Asthma is an inflammatory lung disease that occurs when the muscles surrounding the lung tissues constrict. Worldwide, 300 million people are affected while almost 250,000 people die from complications of the condition annually. Asthma can cause symptoms like wheezing, coughing, and shortness of breath. Certain triggers can bring on an asthma attack suddenly, and it can also be brought on by respiratory infections or, sometimes, allergies. Obesity, defined in those with a body mass index of 30 or more, doubles one’s risk for developing asthma as do various other risk factors as listed below.

There is also a type of asthma known as exercise-induced asthma, which occurs with strenuous activity. Interestingly, people who experience this type of asthma usually don't feel symptoms unless they are exerting themselves.  

Asthma is classified into four levels depending on their frequency of respiratory symptoms:

  • Mild asthma
  • Intermittent asthma
  • Mild persistent
  • Severe persistent

Asthma Risk Factors Include:

  • Pollen allergies
  • Family history of asthma
  • Dietary sensitivities, including dairy, wheat and sulfites
  • Chemical sensitivities, including food dyes and preservatives
  • Tobacco use or second-hand smoke exposure
  • African ancestry
  • Latina/o ancestry
  • Overweight or obesity
  • Exposure to air pollution
  • Acid reflux

How to Prevent:

Early exposure to animals, such as dogs and cats, has been shown to reduce risk of developing asthma as a child or adult. Conversely, a lack of childhood exposure may increase risk, requiring one to avoid exposure later on. A 2018 study showed that children who were prescribed antibiotics during their first year of life were at increased risk of developing asthma—this is likely due to the destruction of healthy gut bacteria.

If you have asthma, do as much as possible to avoid the triggers that make symptoms worse. Keeping a journal that documents asthma attacks may be helpful to identify causes and patterns.

Conventional Treatment:

In addition to avoiding triggers, treatment with prescription medications is the mainstay of conventional asthma therapy. In many cases, these medications can be lifesaving, and having them available for quick use is important. Common medications include the following:

Beta Agonists

This class of medications includes albuterol/salbutamol (Proair, Ventolin) or levalbuterol (Xopenex) and is frequently used as an inhaler or with a nebulizer machine for treatment during acute flare-ups.  Drugs in this class are considered “rescue medications”, and if used more than twice per week, a steroid inhaler is advised.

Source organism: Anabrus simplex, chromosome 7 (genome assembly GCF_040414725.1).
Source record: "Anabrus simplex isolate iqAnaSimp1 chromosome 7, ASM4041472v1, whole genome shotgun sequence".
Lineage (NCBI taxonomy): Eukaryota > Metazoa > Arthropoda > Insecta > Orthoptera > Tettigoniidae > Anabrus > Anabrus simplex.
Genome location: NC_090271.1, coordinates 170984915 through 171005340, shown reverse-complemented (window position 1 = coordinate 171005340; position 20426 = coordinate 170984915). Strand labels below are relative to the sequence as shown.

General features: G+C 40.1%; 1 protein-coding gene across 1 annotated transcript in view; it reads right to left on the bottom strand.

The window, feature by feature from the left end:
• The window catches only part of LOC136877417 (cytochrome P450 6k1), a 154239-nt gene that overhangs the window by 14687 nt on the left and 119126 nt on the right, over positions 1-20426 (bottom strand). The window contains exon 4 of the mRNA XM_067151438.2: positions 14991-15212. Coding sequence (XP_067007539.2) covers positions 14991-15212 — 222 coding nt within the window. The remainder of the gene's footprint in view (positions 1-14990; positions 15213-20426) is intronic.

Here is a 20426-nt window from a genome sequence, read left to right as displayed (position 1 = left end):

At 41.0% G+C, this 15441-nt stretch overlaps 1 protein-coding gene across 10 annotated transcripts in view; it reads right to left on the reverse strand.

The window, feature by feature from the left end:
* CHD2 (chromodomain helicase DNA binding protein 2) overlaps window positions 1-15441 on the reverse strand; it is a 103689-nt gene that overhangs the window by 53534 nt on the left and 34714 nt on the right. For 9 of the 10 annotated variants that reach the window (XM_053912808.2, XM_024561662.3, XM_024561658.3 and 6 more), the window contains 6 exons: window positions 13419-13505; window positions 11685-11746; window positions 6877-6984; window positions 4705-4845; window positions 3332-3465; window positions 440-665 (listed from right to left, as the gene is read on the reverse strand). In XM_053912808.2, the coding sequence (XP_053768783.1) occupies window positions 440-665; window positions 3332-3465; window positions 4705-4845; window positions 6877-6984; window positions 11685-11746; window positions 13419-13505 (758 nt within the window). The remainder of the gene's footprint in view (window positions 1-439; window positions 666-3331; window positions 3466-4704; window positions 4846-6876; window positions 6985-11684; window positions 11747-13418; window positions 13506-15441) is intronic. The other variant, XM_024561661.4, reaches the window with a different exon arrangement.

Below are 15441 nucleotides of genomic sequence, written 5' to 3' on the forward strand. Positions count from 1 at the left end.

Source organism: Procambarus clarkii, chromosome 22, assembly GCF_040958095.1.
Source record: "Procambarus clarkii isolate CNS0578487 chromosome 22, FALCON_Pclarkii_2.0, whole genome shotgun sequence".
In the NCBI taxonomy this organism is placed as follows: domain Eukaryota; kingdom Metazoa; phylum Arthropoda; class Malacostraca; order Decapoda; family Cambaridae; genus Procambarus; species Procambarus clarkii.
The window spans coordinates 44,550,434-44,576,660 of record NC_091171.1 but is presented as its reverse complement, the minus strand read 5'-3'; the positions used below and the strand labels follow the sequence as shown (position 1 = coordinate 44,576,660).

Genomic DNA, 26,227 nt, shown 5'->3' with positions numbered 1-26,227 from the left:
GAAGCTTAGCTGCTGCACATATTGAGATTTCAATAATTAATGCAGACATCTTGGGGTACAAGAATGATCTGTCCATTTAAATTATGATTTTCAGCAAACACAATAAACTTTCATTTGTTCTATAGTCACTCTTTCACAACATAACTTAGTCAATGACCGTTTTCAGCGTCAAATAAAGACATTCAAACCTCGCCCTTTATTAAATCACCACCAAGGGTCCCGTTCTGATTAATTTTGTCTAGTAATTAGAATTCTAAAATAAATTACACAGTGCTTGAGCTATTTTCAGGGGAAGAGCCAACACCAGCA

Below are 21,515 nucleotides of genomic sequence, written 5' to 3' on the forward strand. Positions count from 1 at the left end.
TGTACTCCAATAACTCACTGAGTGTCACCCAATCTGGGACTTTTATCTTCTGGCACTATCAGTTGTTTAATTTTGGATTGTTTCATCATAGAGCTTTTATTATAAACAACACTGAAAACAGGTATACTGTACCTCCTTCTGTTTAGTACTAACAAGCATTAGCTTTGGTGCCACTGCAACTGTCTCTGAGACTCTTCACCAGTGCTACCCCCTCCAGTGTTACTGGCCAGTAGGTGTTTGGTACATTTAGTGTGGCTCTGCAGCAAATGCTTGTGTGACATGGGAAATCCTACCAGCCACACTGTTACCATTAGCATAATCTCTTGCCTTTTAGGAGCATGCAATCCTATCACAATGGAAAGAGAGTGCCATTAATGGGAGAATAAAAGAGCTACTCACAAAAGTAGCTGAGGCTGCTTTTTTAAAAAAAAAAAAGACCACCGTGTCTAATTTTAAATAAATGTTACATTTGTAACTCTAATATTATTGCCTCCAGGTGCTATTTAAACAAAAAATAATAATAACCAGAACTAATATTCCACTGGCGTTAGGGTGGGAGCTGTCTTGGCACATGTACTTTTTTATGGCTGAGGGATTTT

Steroid inhalers

This class of medications is used for maintenance and prevention of asthma attacks. Examples include fluticasone and beclomethasone inhalers. One must rinse out their mouth after inhaling this medication to prevent an oral yeast infection called thrush.

Leukotriene Inhibitors

This class of medications includes a medicine called montelukast (Singulair). These medicines inhibit a substance doctors call leukotriene. This chemical causes inflammation and restriction of the airways as well as congestion.

Oral Steroids

Used to help during acute attacks. Although sometimes necessary, oral steroids should be used as infrequently as possible since frequent use increases risk for osteoporosis and stomach ulcers.

Asthma Prevention

Alternative Therapies for Asthma Include:

HEPA Filters - If pollen allergies and animal dander are a trigger, use of a portable High-Efficiency Particulate Air (HEPA) filters should be considered and placed in the bedroom and/or living room.

Yoga – While known for its mobility and psychological benefits, yoga can also equip one with breathing exercises and strategies to help prevent asthma attacks.


A diet rich in plants and vegetables is anti-inflammatory while a diet consisting of a lot of processed and sugary foods creates inflammation, including inflammation and irritation to one’s lungs. Plentiful in fruits, vegetables, omega-3 fatty acids, a Mediterranean diet has been shown to be helpful in reducing the risk of asthma, according to a 2015 study in Lung.

Those with asthma should consider a two-to-four-week elimination trial that intermittently omits wheat, dairy, or foods with sulfites (dried fruits, wines, etc.) as these substances can trigger asthma symptoms in susceptible individuals. According to Dr. Alan Gaby in Nutrition Medicine, other triggers can include monosodium glutamate (MSG), trans-fatty acids, aspirin, sodium benzoate, (a good preservative) and tartrazine food coloring.

Sugar and high-fructose corn syrup are plentiful in everyday foods. A 2017 study of pregnant women showed that moms who consumed the highest levels of sugar during pregnancy were more like to have children with asthma. In addition, there is evidence that excessive consumption of high-fructose corn syrup by children ages two through nine, increases risk of asthma in children. This sweetener is found in many common foods, fruit juices, and carbonated beverages—always check labels!

Natural Approaches to Asthma


A healthy gut microbiome is crucial to a strong immune system. A 2015 study in the Journal of Allergy and Clinical Immunology demonstrated the bacterial diversity of the gut is an important part of preventing allergy and asthma symptoms. The lactic acid bacteria called lactobacillus plays an important role, which is evident by the fact that children born via a cesarean section are at increased risk for asthma compared to those who pass through the birth canal (where lactobacillus is abundant). Animal studies of asthma support the benefits of probiotics in asthma prevention. More human studies are underway.